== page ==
Persuading others to change their minds or behavior.
Giving full attention to what other people are saying, taking time to understand the points being made, asking questions as appropriate, and not interrupting at inappropriate times.
Judgment and Decision Making
Considering the relative costs and benefits of potential actions to choose the most appropriate one.
Talking to others to convey information effectively.
Using logic and reasoning to identify the strengths and weaknesses of alternative solutions, conclusions or approaches to problems.
Monitoring/Assessing performance of yourself, other individuals, or organizations to make improvements or take corrective action.
Actively looking for ways to help people.
Managing one's own time and the time of others.
Adjusting actions in relation to others' actions.
The ability to bend, stretch, twist, or reach with your body, arms, and/or legs.
The ability to listen to and understand information and ideas presented through spoken words and sentences.
The ability to communicate information and ideas in speaking so others will understand.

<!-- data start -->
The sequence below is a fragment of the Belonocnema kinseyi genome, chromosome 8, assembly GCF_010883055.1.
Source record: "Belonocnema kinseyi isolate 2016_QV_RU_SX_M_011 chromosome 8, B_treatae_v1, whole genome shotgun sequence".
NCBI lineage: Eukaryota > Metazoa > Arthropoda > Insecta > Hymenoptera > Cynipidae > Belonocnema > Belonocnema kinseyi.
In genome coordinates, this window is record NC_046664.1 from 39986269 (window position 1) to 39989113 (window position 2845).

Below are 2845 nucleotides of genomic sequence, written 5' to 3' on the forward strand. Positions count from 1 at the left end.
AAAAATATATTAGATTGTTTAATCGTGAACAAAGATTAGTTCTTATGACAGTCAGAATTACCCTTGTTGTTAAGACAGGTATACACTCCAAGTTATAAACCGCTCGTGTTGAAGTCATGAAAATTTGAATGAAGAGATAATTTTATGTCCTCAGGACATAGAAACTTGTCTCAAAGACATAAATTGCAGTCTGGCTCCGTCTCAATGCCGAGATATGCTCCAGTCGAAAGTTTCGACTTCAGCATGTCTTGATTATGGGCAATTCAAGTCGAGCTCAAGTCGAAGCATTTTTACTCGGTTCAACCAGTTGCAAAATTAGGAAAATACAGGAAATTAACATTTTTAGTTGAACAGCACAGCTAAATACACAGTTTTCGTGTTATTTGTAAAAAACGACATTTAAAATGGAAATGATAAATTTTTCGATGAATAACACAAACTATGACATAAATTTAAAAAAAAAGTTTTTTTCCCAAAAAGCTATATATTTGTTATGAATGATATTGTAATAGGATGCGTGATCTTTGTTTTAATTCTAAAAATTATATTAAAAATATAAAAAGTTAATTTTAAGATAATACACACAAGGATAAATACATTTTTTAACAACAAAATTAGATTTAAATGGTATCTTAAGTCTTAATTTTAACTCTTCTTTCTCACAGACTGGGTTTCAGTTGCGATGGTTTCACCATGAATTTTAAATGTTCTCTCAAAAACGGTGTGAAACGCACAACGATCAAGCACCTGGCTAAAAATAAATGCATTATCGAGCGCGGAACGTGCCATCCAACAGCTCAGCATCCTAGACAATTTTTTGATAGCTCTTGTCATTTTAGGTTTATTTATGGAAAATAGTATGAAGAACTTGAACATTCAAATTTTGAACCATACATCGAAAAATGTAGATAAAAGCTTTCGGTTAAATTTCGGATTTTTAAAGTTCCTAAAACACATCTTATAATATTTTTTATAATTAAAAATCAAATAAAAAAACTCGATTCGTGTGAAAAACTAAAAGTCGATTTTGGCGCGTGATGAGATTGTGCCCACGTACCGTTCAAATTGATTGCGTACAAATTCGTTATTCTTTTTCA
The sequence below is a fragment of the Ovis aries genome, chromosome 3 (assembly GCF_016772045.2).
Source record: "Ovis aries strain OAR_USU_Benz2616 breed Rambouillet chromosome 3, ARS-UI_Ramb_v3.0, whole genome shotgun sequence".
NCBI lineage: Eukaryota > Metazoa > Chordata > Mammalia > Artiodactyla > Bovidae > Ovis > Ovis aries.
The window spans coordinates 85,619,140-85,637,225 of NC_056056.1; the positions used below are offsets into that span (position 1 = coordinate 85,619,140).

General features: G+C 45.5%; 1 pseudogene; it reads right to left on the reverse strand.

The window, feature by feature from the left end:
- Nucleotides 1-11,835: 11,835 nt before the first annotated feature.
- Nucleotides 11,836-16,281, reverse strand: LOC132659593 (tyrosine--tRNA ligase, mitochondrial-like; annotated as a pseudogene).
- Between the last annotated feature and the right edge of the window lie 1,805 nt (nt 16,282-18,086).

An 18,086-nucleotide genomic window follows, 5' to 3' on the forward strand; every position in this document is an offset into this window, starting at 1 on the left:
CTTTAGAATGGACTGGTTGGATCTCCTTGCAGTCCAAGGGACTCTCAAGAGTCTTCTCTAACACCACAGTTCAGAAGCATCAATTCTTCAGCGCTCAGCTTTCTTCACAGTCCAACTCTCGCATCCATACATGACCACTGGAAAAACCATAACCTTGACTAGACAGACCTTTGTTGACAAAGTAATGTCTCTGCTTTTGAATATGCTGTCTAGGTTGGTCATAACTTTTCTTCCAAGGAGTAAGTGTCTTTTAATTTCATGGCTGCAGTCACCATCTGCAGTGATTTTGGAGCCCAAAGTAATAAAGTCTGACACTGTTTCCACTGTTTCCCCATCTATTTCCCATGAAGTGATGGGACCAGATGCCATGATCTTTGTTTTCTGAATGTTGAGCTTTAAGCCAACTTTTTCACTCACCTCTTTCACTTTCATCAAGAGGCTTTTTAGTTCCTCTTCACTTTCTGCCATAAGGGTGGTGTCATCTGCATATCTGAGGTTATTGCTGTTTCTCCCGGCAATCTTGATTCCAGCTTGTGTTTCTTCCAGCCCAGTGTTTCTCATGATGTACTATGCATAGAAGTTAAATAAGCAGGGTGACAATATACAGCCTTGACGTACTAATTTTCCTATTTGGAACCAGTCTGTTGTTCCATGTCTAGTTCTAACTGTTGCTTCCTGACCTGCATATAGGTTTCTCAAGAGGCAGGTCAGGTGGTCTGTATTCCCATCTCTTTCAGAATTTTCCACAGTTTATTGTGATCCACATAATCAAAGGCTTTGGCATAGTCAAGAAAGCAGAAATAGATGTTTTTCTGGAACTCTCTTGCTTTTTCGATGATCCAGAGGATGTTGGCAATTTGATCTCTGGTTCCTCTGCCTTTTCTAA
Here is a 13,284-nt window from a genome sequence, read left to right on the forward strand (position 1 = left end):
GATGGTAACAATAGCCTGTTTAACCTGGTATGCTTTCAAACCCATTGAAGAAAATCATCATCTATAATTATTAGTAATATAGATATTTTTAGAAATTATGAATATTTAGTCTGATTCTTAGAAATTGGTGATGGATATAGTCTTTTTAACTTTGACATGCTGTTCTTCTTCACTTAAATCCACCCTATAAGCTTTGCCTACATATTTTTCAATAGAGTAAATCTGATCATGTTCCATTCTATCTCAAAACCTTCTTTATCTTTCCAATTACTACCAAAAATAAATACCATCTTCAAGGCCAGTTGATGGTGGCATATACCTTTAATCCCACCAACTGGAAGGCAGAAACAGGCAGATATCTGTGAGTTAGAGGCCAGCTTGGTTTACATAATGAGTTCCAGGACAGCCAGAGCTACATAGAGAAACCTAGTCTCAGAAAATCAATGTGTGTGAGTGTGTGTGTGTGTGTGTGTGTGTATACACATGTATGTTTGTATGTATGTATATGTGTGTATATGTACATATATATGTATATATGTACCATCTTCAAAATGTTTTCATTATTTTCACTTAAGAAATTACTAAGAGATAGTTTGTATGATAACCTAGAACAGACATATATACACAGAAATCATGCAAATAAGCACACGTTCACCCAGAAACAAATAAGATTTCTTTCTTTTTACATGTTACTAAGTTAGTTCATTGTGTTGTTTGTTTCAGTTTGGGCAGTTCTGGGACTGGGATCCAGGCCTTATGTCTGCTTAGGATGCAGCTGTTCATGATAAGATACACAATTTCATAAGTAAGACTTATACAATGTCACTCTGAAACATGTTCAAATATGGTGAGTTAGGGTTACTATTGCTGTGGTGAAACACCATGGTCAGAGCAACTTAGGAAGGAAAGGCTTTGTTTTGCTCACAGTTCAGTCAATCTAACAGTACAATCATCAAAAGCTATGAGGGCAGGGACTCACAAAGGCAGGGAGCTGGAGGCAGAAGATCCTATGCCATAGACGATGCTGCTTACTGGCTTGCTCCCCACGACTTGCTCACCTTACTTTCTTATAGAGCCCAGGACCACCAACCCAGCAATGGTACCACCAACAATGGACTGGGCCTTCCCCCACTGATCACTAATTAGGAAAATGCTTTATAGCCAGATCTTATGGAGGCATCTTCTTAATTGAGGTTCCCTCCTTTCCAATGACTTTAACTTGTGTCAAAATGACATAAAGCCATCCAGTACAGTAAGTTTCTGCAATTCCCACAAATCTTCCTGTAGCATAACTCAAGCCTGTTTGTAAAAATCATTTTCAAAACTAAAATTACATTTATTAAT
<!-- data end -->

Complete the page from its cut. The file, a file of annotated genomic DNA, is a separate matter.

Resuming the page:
The ability to tell when something is wrong or is likely to go wrong. It does not involve solving the problem, only recognizing there is a problem.
The ability to apply general rules to specific problems to produce answers that make sense.
The ability to arrange things or actions in a certain order or pattern according to a specific rule or set of rules (e.g., patterns of numbers, letters, words, pictures, mathematical operations).
The ability to quickly move your hand, your hand together with your arm, or your two hands to grasp, manipulate, or assemble objects.
The ability to coordinate two or more limbs (for example, two arms, two legs, or one leg and one arm) while sitting, standing, or lying down. It does not involve performing the activities while the whole body is in motion.